The Gonski education funding review has proposed a significant overhaul of school funding to the federal government to replace a complex, incoherent and non-transparent funding system with a per-student funding model and a new approach to school capital funding that would cost up to $5b pa extra beyond current funding from all levels of government.

A review panel headed by David Gonski submitted the report to the government in December, but the matter will be referred to COAG and an extensive consultation process, enabling the issue to be further deferred by a government deeply worried about being seen to remove funding from private schools.

The review has found that Australia’s hitherto-strong educational performance has declined over the last decade, with Australia slipping from second in reading and scientific literacy and third in Australia in mathematical literacy to seventh and 13th. There is also a significant gap between our highest and lowest performing students.

The review also found that current arrangements — a combination of state government funding arrangements and the Howard government’s funding based on a Socioeconomic Status model — are “unnecessarily complex, lack coherence and transparency, and involve a duplication of funding effort in some areas”, that wasn’t balanced between the Commonwealth and the states.

Critically, current arrangements are also based on a flawed Average Government School Recurrent Costs model, which is unrelated to schooling outcomes, features confusing indexation arrangements and uncoordinated capital investment.

The Gonski funding model, based on a schooling resource standard, would commence from 2014 and would apply across all schooling sectors. It would be composed of

  • a per student funding amount for primary and secondary school students, regardless of sector;
  • the set student funding amount would be benchmark-based, set according to current resources used by schools producing high educational outcomes;
  • the amount would be adjusted via loadings for additional costs reflecting socioeconomic background, disability, English language proficiency, the needs of Indigenous students, size, and location;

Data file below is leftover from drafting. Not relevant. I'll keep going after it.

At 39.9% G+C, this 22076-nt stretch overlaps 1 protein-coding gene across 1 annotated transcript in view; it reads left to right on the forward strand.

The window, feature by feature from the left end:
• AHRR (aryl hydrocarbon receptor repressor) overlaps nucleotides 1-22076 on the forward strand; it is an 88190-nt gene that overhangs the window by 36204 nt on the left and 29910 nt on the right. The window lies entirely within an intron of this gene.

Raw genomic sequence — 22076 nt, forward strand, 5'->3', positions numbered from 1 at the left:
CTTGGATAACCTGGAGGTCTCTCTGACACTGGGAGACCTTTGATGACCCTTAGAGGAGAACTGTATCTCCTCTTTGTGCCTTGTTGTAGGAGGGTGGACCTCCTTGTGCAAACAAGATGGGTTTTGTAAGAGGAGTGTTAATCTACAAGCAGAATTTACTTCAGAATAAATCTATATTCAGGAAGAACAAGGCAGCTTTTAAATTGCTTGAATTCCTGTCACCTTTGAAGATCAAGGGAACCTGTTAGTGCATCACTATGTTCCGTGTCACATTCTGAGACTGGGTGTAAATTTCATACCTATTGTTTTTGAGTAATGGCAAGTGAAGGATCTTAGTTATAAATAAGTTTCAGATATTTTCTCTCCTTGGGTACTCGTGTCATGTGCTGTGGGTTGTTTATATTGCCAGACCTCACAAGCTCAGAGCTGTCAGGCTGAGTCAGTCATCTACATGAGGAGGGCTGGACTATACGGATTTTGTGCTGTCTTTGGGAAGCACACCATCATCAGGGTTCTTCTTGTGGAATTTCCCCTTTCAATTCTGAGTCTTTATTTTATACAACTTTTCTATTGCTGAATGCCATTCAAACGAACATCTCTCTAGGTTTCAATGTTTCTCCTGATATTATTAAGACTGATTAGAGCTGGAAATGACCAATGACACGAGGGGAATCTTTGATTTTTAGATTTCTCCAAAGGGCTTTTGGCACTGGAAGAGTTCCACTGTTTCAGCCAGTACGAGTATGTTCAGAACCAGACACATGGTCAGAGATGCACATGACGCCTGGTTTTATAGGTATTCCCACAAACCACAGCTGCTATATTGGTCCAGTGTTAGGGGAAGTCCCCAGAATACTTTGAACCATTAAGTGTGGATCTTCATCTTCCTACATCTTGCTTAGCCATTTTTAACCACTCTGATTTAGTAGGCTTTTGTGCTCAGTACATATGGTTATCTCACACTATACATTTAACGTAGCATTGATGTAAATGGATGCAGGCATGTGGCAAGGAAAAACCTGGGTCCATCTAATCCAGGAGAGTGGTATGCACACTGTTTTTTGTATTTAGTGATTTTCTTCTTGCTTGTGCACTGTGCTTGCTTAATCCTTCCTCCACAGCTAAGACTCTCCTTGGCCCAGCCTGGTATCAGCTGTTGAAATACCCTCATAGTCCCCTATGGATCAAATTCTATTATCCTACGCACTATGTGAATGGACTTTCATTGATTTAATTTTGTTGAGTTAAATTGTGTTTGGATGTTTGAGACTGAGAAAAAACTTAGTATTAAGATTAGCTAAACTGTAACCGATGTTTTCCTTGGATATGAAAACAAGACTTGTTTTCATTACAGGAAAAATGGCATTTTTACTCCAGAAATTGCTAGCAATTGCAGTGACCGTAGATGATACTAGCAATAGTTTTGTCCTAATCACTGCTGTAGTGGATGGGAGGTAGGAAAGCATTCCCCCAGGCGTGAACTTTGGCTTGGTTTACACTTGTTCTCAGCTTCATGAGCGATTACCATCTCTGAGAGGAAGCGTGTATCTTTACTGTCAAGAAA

• be reviewed quadrennially;
  • be indexed based on the actual costs in high-performing schools;
  • government schools would be fully publicly funded to the level of the schooling resource standard, appropriately adjusted according to loadings;
  • for non-government schools, public funding would reflect anticipated private contributions to each school, based on the current socioeconomic status (SES) score of the school; and
  • reflecting its current level of funding, the Commonwealth would contribute around 30% of all funding.

The review recommends that a tool be developed to more accurately assess ability to contribute to private schools, but that it should be assumed the poorest-ranked schools would be able to access a 10% private contribution and the best-ranked schools between 75-80% private contribution — that is, no school would receive less than 20-25% per student public funding (which will enable the government to claim no school will lose funding).

The review also proposes greater coordination by bodies within the government and non-government sector of capital funding, with projects assessed by authorities  within each sector, overseen by a single planning authority within each state. A new National Schools Resourcing Body would oversee the new funding arrangements.

The panel calculated, using 2009 figures, that if new funding model had been in place during 2009, it would have cost government  governments would have been about $5 billion, an increase of 15 per cent.

The government will seek to negotiate the new funding proposals through COAG, including via a number of working groups and through a consultation process, via a Ministerial Reference Group, will be established to test the new funding model and other aspects of the reforms.

The new model is currently scheduled to commence form 2014.

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Peter Fray

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